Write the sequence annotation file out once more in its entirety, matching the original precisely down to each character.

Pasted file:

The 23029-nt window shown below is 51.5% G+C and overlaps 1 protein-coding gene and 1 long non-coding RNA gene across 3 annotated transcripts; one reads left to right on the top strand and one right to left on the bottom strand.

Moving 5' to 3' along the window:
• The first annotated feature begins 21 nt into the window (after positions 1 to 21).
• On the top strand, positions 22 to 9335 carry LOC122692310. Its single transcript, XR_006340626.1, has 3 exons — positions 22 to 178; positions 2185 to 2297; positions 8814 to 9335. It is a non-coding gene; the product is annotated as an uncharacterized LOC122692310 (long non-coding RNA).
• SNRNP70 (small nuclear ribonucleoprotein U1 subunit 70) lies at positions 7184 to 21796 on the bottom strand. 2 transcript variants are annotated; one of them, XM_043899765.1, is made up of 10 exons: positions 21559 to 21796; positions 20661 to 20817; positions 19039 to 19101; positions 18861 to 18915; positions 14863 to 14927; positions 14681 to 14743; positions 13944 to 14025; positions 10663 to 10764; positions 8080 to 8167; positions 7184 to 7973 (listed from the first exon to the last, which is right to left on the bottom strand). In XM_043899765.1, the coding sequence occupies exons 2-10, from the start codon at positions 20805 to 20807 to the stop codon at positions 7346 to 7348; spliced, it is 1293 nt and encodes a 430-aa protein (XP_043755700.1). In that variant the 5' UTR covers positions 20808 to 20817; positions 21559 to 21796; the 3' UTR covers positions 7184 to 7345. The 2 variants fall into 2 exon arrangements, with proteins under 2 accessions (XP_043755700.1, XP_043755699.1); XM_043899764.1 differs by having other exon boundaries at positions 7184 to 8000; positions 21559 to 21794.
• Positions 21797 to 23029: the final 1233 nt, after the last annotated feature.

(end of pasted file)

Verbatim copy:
The 23029-nt window shown below is 51.5% G+C and overlaps 1 protein-coding gene and 1 long non-coding RNA gene across 3 annotated transcripts; one reads left to right on the top strand and one right to left on the bottom strand.

Moving 5' to 3' along the window:
• The first annotated feature begins 21 nt into the window (after positions 1 to 21).
• On the top strand, positions 22 to 9335 carry LOC122692310. Its single transcript, XR_006340626.1, has 3 exons — positions 22 to 178; positions 2185 to 2297; positions 8814 to 9335. It is a non-coding gene; the product is annotated as an uncharacterized LOC122692310 (long non-coding RNA).
• SNRNP70 (small nuclear ribonucleoprotein U1 subunit 70) lies at positions 7184 to 21796 on the bottom strand. 2 transcript variants are annotated; one of them, XM_043899765.1, is made up of 10 exons: positions 21559 to 21796; positions 20661 to 20817; positions 19039 to 19101; positions 18861 to 18915; positions 14863 to 14927; positions 14681 to 14743; positions 13944 to 14025; positions 10663 to 10764; positions 8080 to 8167; positions 7184 to 7973 (listed from the first exon to the last, which is right to left on the bottom strand). In XM_043899765.1, the coding sequence occupies exons 2-10, from the start codon at positions 20805 to 20807 to the stop codon at positions 7346 to 7348; spliced, it is 1293 nt and encodes a 430-aa protein (XP_043755700.1). In that variant the 5' UTR covers positions 20808 to 20817; positions 21559 to 21796; the 3' UTR covers positions 7184 to 7345. The 2 variants fall into 2 exon arrangements, with proteins under 2 accessions (XP_043755700.1, XP_043755699.1); XM_043899764.1 differs by having other exon boundaries at positions 7184 to 8000; positions 21559 to 21794.
• Positions 21797 to 23029: the final 1233 nt, after the last annotated feature.